Getting Started with Beer, Bread, and Anchovies
Getting Started with Beer, Bread and Anchovies

Appetites whetted, we progressed to order a selection of the all new ‘chef’s specials’. We ordered them all at once. Being Scottish, we are somewhat conditioned to be in a hurry and make sure we do not out stay our welcome. Not the spirit of tapas, I know, but I think most people in Edinburgh will order this way.

So our selection comprised of four dishes. First up, Amazing Spanish White Anchovies from Madrid. Right up our street! Slithers of tangy oily fish. Dare I say it…a pallet cleanser. Ronnie was particularly fond of this choice, despite the fact his belly was full of the lion’s share of the bread and dip (as well as the beer of Barcelona).

Slow cooked pork cheeks served with creamed mash potatoes. This was a fabulous choice. The meat melted in our mouths and the potato mash actually tasted like potatoes! There was also a sauce that balanced the dish…flavoured with aniseed and brandy. Yummy!

Galician Octopus with patatas. I really liked the flavour of this dish, especially the patatas! Unlike patatas bravas, they were not spicy hot. They were just seasoned very nicely. Unfortunately the octopus was very chewy. Do not get me wrong, we do not expect octopus to melt in our mouths but…we did expect to be able to chew it. Fortunately, Ronnie has a knack for swallowing things whole so he had most of the octopus and I got the tatties.

L-R: Galician Octopus, Aubergine Rolls, Pork Cheeks
L-R: Galician Octopus, Aubergine Rolls, Pork Cheeks

Stuffed Aubergine Rolls. Our favourite by far! This was a tangy dish of flavoursome goodness. Everything about this dish was, in my view, just lovely and sums up everything I adore about Spanish food. The Aubergines were stuffed with tomatoes, peppers and goat cheese. Perfect!

I do not usually bother with dessert but on this occasion I wanted to try the fat free sorbet. Not because I am on a diet (never been on one in my life) but because I thought it would be nice to review something for those who are watching their weight. I had a scoop of lemon and a scoop of strawberry. It was nice and fruity without being too sweet and best of all, no ice crystals.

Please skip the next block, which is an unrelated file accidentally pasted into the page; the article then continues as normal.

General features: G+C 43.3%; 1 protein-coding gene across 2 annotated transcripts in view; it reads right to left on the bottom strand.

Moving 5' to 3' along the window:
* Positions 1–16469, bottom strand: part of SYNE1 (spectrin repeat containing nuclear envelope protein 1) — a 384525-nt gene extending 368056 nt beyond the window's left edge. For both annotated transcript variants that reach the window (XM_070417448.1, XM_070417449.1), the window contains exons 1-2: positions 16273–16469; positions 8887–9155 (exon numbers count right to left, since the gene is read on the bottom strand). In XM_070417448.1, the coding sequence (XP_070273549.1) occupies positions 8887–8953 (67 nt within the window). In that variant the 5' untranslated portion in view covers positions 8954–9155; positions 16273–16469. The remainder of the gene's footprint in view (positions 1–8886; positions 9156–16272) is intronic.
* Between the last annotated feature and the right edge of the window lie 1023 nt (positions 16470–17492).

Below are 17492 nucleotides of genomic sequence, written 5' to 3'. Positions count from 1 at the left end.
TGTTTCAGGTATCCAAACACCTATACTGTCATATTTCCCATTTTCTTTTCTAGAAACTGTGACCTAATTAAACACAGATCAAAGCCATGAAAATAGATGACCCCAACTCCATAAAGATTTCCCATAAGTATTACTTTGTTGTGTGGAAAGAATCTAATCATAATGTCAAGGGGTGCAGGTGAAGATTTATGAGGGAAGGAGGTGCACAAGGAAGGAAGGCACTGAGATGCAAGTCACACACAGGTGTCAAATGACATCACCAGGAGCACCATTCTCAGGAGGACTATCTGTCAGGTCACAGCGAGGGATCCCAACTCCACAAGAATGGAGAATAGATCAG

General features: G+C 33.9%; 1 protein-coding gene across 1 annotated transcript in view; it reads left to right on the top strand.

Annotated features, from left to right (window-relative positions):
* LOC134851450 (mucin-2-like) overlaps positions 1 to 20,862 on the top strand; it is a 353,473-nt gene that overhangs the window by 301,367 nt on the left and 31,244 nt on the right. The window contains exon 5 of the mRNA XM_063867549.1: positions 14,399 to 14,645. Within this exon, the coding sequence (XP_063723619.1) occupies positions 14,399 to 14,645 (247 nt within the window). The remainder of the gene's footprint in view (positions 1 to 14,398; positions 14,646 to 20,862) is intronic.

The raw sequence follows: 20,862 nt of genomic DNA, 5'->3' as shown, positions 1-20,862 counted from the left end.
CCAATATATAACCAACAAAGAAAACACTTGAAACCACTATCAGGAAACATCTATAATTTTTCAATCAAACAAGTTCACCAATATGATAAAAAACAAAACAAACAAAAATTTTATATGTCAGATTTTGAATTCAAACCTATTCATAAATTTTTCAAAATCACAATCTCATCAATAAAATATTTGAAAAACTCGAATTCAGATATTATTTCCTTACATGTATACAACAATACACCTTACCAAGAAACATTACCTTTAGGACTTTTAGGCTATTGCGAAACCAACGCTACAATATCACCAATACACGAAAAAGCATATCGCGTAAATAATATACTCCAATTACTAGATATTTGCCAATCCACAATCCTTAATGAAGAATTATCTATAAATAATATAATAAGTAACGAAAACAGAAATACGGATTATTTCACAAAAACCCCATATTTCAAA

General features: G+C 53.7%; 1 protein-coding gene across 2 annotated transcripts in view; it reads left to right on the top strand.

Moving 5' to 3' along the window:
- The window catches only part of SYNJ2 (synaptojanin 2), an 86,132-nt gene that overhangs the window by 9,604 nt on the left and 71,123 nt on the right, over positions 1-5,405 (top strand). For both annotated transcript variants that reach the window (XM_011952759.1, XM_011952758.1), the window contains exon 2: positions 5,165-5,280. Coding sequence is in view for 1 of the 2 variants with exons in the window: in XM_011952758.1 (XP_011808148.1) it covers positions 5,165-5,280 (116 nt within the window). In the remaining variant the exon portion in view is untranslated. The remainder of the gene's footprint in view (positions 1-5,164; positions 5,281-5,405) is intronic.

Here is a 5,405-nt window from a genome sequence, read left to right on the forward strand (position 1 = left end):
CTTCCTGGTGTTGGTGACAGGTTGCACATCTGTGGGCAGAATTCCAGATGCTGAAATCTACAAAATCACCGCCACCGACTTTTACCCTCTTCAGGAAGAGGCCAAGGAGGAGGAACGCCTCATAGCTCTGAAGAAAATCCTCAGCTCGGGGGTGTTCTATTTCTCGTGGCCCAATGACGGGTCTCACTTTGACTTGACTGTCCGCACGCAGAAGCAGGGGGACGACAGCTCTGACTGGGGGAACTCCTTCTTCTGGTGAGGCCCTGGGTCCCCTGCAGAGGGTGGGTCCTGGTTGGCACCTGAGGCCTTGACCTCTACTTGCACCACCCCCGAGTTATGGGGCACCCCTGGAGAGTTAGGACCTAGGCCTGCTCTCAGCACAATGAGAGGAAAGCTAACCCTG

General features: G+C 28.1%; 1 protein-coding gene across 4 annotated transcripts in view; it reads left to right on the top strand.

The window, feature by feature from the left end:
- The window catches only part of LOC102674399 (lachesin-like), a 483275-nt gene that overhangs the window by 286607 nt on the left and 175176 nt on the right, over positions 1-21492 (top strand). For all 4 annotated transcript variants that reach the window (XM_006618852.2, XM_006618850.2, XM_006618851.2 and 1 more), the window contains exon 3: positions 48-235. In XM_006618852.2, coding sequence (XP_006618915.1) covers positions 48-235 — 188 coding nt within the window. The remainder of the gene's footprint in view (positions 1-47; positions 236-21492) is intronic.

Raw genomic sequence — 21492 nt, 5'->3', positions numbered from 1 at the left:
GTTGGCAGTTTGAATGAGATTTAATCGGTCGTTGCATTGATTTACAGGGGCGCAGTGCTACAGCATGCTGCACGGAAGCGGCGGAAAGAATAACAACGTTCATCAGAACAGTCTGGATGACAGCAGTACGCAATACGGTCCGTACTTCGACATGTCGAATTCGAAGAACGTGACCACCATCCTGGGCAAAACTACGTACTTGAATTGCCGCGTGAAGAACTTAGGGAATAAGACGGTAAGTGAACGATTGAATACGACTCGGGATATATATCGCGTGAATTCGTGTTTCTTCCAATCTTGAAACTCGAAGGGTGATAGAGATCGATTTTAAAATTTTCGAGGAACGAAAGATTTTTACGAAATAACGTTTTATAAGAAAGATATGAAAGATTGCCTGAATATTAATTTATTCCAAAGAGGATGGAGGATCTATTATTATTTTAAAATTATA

Ronnie went for the full fat Malaga gelato with Pedro Ximenez Triana, aka rum and raisin ice cream with a lovely fine tasting sherry. All ice cream lovers should try this at least once.

Malaga Ice Cream with Pedro Ximinez
Malaga Ice Cream with Pedro Ximinez

In sum, the food in La Tasca is what food should be: fresh, tasty and satisfying. The service was friendly and efficient and the waitresses had a good knowledge and passion for the food they served. We will certainly be back.

La Tasca on Urbanspoon

RECIPE: Quick, Easy, Vegan Chickpea Curry

I’ve got some pretty exciting news: James and I have officially moved in together!

It’s true that we have been unofficially living together as house sitters for a year or so, but as of Monday we’ve been renting our first flat together. It’s in the town of Alcala de Guadaira, 15km south of Seville. There’s not much information about the town online, so we’re enjoying the feeling of exploring a new place without the help of wikitravel or Time Out.

Alacala de Guadaira 1 049

Just after we moved in, I whipped up this chickpea curry as a light lunch. We were surprised at how good it tasted for minimal effort, considering how much of a pain in the bum it was to make a curry using the recipe in the Takeaway Secrets book.

You know what? I love this chickpea curry on a crusty bread roll. It reminds me of a really good veggie burger. As James pointed out, it’s vegan too.

That got me thinking that this is the perfect summer barbecue recipe to have on hand if you’ve invited a troupe of vegetarians or vegans to your backyard soiree. Or indeed, if you’re a veggie/vegan yourself and want something quick and hearty for tea. If you just want to cut down your meat intake. Or if you’re hungry and want something tasty to put in your face.

It takes less than 15 minutes to whip up, and it’s a lot tastier than a barbecued Quorn sausage. I say that as an ex vegetarian myself.

RECIPE: Quick, Easy, Vegan Chickpea Curry
Recipe Type: Lunch
Cuisine: Indian
Author: Jemma Porter
Prep time:
Cook time:
Total time:
Serves: 3
Quick easy vegan curry. Perfect for barbeque season, as it tastes great on a roll as a veggie burger alternative.
  • 3 x cloves of garlic
  • 1 x handful of diced green pepper
  • 1/2 a small white onion, diced
  • 1 x jar of chickpeas
  • 1 tsp medium curry powder
  • 1/2 tsp chilli flakes
  • Enough passata to coat
  • 1 x sprinkle Maldon sea salt
  1. Chop the garlic up finely and fry with the onions and peppers for a few minutes, until the pepper and onion soften
  2. Add the chickpeas and stir. Cook for another few minutes.
  3. Sprinkle in the chilli and curry powder, stir to coat everything evenly
  4. Squeeze in the passata. You want to make sure that everything is coated with tomato, but that there’s not too much spare sauce.
  5. Simmer and sprinkle in some Maldon salt before serving

I know it’s a bit of a cheat using curry powder, but life’s too short to go whipping out the ground coriander and turmeric. Especially when you could be outside soaking up the sunshine: god knows we Brits don’t get enough of it!